Dan Eagle, Riese Narcisse, and Thomas Price (Dr. Shanon Duvall) Department of Computing Sciences
Video games and education have a lot in common. Both games and education require doing some kind of work while receiving feedback and rewards. The major difference is that games are voluntary; you only play games when you want to play them. On the other hand, class is more or less mandatory. There are very real consequences for not participating in the educational system. So, we would like to study whether or not a game can get players to volunteer their time to do academic work by making it intrinsically enjoyable. How do you make traditional/formal education engaging like a video game?
Our project will use a classroom metagame layer as a tool to analyze how or if games can further our engagement in education. We will present a game we created that offers optional content to further engage students with everyday class. The game is web based and connects the students in a class with each other in multiplayer RPG-style gameplay. The professor of the class is the orchestrator for all of the quests and rewards obtained. We will present a user interface that allows the professor to easily tailor the game to enhance the learning objectives for students in any particular class.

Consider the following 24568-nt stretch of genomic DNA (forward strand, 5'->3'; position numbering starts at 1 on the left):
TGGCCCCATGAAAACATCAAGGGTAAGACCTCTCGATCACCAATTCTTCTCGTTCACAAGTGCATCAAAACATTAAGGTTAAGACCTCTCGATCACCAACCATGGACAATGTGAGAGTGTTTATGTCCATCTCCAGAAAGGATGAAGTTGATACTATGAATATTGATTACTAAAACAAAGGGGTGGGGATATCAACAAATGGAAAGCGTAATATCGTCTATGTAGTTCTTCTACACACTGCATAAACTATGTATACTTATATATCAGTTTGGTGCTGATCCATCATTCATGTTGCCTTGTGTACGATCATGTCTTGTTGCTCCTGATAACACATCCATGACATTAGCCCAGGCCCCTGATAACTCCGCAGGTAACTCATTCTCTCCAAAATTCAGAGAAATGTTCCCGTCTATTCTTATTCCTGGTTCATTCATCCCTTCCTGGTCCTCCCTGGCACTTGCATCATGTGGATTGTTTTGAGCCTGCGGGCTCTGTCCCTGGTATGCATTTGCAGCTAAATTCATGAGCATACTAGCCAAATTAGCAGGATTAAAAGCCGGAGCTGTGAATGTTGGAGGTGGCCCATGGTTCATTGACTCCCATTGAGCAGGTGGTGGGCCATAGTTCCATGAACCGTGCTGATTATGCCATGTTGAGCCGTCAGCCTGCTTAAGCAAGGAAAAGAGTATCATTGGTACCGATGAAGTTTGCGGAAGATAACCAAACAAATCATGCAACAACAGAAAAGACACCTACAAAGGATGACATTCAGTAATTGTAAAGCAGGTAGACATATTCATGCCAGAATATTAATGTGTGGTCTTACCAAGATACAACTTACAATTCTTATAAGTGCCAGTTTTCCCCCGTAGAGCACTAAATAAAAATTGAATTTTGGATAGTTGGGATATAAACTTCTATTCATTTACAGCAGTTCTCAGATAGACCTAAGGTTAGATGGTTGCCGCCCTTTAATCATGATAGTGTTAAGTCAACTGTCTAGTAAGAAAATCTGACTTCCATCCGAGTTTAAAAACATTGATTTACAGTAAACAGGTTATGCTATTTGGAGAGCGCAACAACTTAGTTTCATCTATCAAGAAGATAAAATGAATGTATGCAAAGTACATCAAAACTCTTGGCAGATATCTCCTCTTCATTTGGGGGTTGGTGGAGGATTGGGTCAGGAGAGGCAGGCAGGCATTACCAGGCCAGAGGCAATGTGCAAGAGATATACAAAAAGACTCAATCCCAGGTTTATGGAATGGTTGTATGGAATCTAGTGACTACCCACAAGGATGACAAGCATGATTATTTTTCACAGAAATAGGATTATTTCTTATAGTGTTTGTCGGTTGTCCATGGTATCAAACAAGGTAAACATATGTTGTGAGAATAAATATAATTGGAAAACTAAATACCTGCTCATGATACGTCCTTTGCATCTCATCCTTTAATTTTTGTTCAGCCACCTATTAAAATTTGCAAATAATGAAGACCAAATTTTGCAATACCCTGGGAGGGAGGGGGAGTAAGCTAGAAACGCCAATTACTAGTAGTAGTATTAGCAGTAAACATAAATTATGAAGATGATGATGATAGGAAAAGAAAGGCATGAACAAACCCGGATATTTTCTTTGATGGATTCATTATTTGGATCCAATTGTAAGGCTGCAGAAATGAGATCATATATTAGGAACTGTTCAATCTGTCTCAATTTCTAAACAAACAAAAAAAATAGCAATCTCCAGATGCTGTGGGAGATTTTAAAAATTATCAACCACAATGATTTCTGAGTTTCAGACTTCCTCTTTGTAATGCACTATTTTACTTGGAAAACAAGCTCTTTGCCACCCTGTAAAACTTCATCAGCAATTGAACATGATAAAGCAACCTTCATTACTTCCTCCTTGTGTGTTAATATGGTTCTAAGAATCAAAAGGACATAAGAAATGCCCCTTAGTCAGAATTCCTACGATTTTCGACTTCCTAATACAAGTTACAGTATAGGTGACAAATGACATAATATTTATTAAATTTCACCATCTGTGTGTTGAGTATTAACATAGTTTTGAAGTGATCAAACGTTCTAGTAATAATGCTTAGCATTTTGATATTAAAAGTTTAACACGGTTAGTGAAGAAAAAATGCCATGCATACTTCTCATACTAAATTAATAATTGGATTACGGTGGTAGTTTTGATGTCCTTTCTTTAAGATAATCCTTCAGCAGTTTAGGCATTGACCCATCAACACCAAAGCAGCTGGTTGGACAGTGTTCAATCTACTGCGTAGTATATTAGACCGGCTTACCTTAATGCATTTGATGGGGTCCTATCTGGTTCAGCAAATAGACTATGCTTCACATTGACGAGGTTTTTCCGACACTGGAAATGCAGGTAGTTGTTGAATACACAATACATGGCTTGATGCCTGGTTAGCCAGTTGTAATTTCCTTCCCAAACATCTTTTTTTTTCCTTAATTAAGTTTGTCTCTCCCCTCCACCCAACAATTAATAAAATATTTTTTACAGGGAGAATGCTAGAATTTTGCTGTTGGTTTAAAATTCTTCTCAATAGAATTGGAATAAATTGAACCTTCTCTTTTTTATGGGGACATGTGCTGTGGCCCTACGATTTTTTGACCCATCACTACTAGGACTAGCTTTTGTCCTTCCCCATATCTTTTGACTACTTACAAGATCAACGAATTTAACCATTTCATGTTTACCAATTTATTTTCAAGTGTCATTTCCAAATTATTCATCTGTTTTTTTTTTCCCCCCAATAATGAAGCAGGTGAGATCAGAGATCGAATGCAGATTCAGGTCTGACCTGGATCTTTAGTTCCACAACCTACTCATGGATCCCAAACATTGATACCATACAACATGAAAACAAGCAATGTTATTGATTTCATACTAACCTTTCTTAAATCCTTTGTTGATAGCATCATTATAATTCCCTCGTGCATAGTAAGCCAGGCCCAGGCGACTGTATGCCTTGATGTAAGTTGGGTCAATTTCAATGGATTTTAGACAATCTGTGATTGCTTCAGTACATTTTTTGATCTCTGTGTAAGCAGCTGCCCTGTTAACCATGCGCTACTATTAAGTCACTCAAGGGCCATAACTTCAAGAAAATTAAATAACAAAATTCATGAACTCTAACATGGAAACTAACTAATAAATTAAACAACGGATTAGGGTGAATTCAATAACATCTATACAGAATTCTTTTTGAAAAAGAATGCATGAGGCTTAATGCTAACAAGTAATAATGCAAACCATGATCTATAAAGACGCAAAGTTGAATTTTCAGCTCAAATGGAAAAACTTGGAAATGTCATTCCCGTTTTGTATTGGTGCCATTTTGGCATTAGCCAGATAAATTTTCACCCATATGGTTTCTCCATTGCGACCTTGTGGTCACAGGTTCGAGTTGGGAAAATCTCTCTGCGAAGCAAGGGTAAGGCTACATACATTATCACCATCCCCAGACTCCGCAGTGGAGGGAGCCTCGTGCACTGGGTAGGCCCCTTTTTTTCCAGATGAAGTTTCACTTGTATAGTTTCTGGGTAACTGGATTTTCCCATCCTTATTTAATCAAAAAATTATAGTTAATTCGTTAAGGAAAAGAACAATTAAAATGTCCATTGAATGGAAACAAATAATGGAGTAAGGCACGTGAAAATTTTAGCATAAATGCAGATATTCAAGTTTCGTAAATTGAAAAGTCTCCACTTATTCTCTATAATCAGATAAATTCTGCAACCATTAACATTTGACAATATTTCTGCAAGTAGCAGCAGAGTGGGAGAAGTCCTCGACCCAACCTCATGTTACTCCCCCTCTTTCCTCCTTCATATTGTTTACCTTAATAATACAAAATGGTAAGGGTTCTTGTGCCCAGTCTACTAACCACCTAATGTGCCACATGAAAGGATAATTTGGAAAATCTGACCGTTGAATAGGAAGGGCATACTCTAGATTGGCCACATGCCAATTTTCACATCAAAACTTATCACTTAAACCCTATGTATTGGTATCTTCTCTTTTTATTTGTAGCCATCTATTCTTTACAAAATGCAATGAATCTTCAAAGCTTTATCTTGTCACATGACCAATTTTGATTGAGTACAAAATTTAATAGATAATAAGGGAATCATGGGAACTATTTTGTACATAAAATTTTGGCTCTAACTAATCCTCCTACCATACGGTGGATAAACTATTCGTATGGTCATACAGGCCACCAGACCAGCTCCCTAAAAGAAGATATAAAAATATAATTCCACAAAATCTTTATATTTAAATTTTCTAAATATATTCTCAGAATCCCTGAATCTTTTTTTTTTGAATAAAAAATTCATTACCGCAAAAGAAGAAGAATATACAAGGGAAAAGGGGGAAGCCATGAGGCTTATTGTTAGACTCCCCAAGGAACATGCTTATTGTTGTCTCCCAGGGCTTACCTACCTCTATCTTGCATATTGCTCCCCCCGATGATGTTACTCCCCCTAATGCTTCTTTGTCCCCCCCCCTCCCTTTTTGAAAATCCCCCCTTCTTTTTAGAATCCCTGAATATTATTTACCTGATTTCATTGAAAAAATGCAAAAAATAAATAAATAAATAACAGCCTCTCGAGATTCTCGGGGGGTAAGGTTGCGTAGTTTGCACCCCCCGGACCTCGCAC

Further, we will draw conclusions about important open game design questions given our experience. In particular, we will show how to vaguely define a game and still guarantee the game will be engaging. We are also investigating what kind of intrinsic and extrinsic rewards are needed to get players to play serious educational games